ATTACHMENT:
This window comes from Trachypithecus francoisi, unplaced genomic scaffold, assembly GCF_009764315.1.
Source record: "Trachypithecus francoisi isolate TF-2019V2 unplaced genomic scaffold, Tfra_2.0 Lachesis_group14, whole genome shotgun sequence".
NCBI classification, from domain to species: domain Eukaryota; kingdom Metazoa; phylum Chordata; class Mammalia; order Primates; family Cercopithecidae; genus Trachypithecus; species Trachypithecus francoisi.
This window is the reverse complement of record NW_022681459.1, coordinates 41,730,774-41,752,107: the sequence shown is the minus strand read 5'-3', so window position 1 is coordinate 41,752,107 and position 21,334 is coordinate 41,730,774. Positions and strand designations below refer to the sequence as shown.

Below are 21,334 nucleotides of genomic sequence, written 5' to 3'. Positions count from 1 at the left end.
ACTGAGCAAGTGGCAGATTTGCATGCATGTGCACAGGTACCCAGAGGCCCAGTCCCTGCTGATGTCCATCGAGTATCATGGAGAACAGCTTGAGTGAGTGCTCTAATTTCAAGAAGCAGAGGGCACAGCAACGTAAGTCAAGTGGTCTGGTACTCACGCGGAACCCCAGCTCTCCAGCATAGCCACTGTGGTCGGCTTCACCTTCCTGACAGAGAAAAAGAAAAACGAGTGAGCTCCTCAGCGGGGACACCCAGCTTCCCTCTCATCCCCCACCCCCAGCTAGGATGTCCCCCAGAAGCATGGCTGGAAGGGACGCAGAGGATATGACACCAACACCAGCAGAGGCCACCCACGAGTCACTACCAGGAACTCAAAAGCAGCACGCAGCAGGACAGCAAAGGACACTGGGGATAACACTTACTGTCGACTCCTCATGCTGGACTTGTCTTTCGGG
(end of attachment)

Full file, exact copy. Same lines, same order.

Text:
This window comes from Trachypithecus francoisi, unplaced genomic scaffold, assembly GCF_009764315.1.
Source record: "Trachypithecus francoisi isolate TF-2019V2 unplaced genomic scaffold, Tfra_2.0 Lachesis_group14, whole genome shotgun sequence".
NCBI classification, from domain to species: domain Eukaryota; kingdom Metazoa; phylum Chordata; class Mammalia; order Primates; family Cercopithecidae; genus Trachypithecus; species Trachypithecus francoisi.
This window is the reverse complement of record NW_022681459.1, coordinates 41,730,774-41,752,107: the sequence shown is the minus strand read 5'-3', so window position 1 is coordinate 41,752,107 and position 21,334 is coordinate 41,730,774. Positions and strand designations below refer to the sequence as shown.

Below are 21,334 nucleotides of genomic sequence, written 5' to 3'. Positions count from 1 at the left end.
ACTGAGCAAGTGGCAGATTTGCATGCATGTGCACAGGTACCCAGAGGCCCAGTCCCTGCTGATGTCCATCGAGTATCATGGAGAACAGCTTGAGTGAGTGCTCTAATTTCAAGAAGCAGAGGGCACAGCAACGTAAGTCAAGTGGTCTGGTACTCACGCGGAACCCCAGCTCTCCAGCATAGCCACTGTGGTCGGCTTCACCTTCCTGACAGAGAAAAAGAAAAACGAGTGAGCTCCTCAGCGGGGACACCCAGCTTCCCTCTCATCCCCCACCCCCAGCTAGGATGTCCCCCAGAAGCATGGCTGGAAGGGACGCAGAGGATATGACACCAACACCAGCAGAGGCCACCCACGAGTCACTACCAGGAACTCAAAAGCAGCACGCAGCAGGACAGCAAAGGACACTGGGGATAACACTTACTGTCGACTCCTCATGCTGGACTTGTCTTTCGGG